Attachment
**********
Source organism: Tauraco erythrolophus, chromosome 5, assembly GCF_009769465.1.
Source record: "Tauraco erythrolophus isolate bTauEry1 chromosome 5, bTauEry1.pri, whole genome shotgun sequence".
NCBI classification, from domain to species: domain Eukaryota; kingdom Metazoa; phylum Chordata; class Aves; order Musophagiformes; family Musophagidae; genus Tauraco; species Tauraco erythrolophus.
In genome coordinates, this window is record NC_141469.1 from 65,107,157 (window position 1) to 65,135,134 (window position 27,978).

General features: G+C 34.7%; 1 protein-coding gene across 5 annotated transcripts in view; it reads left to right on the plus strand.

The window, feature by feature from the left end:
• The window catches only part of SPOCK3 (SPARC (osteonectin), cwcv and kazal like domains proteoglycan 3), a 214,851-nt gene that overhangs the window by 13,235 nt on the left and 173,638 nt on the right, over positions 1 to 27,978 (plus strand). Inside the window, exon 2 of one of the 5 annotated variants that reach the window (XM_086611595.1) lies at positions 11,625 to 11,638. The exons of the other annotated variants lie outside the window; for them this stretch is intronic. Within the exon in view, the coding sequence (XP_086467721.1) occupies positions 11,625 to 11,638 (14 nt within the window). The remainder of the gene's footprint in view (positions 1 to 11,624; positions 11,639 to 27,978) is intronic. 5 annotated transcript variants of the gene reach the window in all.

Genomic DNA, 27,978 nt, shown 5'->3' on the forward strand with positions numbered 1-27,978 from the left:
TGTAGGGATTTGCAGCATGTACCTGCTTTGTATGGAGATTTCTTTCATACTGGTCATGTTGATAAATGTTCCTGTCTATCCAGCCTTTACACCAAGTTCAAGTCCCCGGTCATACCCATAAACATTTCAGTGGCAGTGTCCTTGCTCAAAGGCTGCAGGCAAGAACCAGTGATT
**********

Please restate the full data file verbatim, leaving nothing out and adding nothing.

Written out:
Source organism: Tauraco erythrolophus, chromosome 5, assembly GCF_009769465.1.
Source record: "Tauraco erythrolophus isolate bTauEry1 chromosome 5, bTauEry1.pri, whole genome shotgun sequence".
NCBI classification, from domain to species: domain Eukaryota; kingdom Metazoa; phylum Chordata; class Aves; order Musophagiformes; family Musophagidae; genus Tauraco; species Tauraco erythrolophus.
In genome coordinates, this window is record NC_141469.1 from 65,107,157 (window position 1) to 65,135,134 (window position 27,978).

General features: G+C 34.7%; 1 protein-coding gene across 5 annotated transcripts in view; it reads left to right on the plus strand.

The window, feature by feature from the left end:
• The window catches only part of SPOCK3 (SPARC (osteonectin), cwcv and kazal like domains proteoglycan 3), a 214,851-nt gene that overhangs the window by 13,235 nt on the left and 173,638 nt on the right, over positions 1 to 27,978 (plus strand). Inside the window, exon 2 of one of the 5 annotated variants that reach the window (XM_086611595.1) lies at positions 11,625 to 11,638. The exons of the other annotated variants lie outside the window; for them this stretch is intronic. Within the exon in view, the coding sequence (XP_086467721.1) occupies positions 11,625 to 11,638 (14 nt within the window). The remainder of the gene's footprint in view (positions 1 to 11,624; positions 11,639 to 27,978) is intronic. 5 annotated transcript variants of the gene reach the window in all.

Genomic DNA, 27,978 nt, shown 5'->3' on the forward strand with positions numbered 1-27,978 from the left:
TGTAGGGATTTGCAGCATGTACCTGCTTTGTATGGAGATTTCTTTCATACTGGTCATGTTGATAAATGTTCCTGTCTATCCAGCCTTTACACCAAGTTCAAGTCCCCGGTCATACCCATAAACATTTCAGTGGCAGTGTCCTTGCTCAAAGGCTGCAGGCAAGAACCAGTGATT